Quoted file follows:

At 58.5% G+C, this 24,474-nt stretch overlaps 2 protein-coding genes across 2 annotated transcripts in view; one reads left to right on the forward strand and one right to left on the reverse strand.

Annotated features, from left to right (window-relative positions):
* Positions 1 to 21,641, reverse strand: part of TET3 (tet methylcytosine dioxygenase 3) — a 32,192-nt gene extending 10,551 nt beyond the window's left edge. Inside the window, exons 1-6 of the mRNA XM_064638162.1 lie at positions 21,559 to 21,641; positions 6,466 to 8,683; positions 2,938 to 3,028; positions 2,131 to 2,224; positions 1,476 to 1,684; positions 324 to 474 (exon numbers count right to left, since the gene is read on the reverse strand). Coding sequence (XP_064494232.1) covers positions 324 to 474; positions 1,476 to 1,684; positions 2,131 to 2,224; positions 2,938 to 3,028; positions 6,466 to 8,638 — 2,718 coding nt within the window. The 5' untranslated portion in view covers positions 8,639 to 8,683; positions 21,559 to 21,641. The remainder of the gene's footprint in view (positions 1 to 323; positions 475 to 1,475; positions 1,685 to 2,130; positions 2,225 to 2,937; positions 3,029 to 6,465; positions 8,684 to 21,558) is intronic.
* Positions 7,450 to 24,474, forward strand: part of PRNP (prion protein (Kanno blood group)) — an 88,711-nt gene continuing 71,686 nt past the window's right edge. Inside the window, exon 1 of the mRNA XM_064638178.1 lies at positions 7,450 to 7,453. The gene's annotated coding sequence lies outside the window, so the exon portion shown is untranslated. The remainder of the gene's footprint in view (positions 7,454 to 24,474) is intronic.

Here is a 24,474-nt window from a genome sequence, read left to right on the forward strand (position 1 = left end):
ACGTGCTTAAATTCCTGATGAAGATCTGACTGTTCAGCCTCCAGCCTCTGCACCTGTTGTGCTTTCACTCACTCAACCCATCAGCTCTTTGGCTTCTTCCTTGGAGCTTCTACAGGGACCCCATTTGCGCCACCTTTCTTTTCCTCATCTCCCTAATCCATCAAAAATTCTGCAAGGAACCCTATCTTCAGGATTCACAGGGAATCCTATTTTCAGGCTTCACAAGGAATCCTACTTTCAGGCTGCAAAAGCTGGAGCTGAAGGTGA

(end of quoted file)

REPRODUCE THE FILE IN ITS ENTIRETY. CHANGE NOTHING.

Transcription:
At 58.5% G+C, this 24,474-nt stretch overlaps 2 protein-coding genes across 2 annotated transcripts in view; one reads left to right on the forward strand and one right to left on the reverse strand.

Annotated features, from left to right (window-relative positions):
* Positions 1 to 21,641, reverse strand: part of TET3 (tet methylcytosine dioxygenase 3) — a 32,192-nt gene extending 10,551 nt beyond the window's left edge. Inside the window, exons 1-6 of the mRNA XM_064638162.1 lie at positions 21,559 to 21,641; positions 6,466 to 8,683; positions 2,938 to 3,028; positions 2,131 to 2,224; positions 1,476 to 1,684; positions 324 to 474 (exon numbers count right to left, since the gene is read on the reverse strand). Coding sequence (XP_064494232.1) covers positions 324 to 474; positions 1,476 to 1,684; positions 2,131 to 2,224; positions 2,938 to 3,028; positions 6,466 to 8,638 — 2,718 coding nt within the window. The 5' untranslated portion in view covers positions 8,639 to 8,683; positions 21,559 to 21,641. The remainder of the gene's footprint in view (positions 1 to 323; positions 475 to 1,475; positions 1,685 to 2,130; positions 2,225 to 2,937; positions 3,029 to 6,465; positions 8,684 to 21,558) is intronic.
* Positions 7,450 to 24,474, forward strand: part of PRNP (prion protein (Kanno blood group)) — an 88,711-nt gene continuing 71,686 nt past the window's right edge. Inside the window, exon 1 of the mRNA XM_064638178.1 lies at positions 7,450 to 7,453. The gene's annotated coding sequence lies outside the window, so the exon portion shown is untranslated. The remainder of the gene's footprint in view (positions 7,454 to 24,474) is intronic.

Here is a 24,474-nt window from a genome sequence, read left to right on the forward strand (position 1 = left end):
ACGTGCTTAAATTCCTGATGAAGATCTGACTGTTCAGCCTCCAGCCTCTGCACCTGTTGTGCTTTCACTCACTCAACCCATCAGCTCTTTGGCTTCTTCCTTGGAGCTTCTACAGGGACCCCATTTGCGCCACCTTTCTTTTCCTCATCTCCCTAATCCATCAAAAATTCTGCAAGGAACCCTATCTTCAGGATTCACAGGGAATCCTATTTTCAGGCTTCACAAGGAATCCTACTTTCAGGCTGCAAAAGCTGGAGCTGAAGGTGA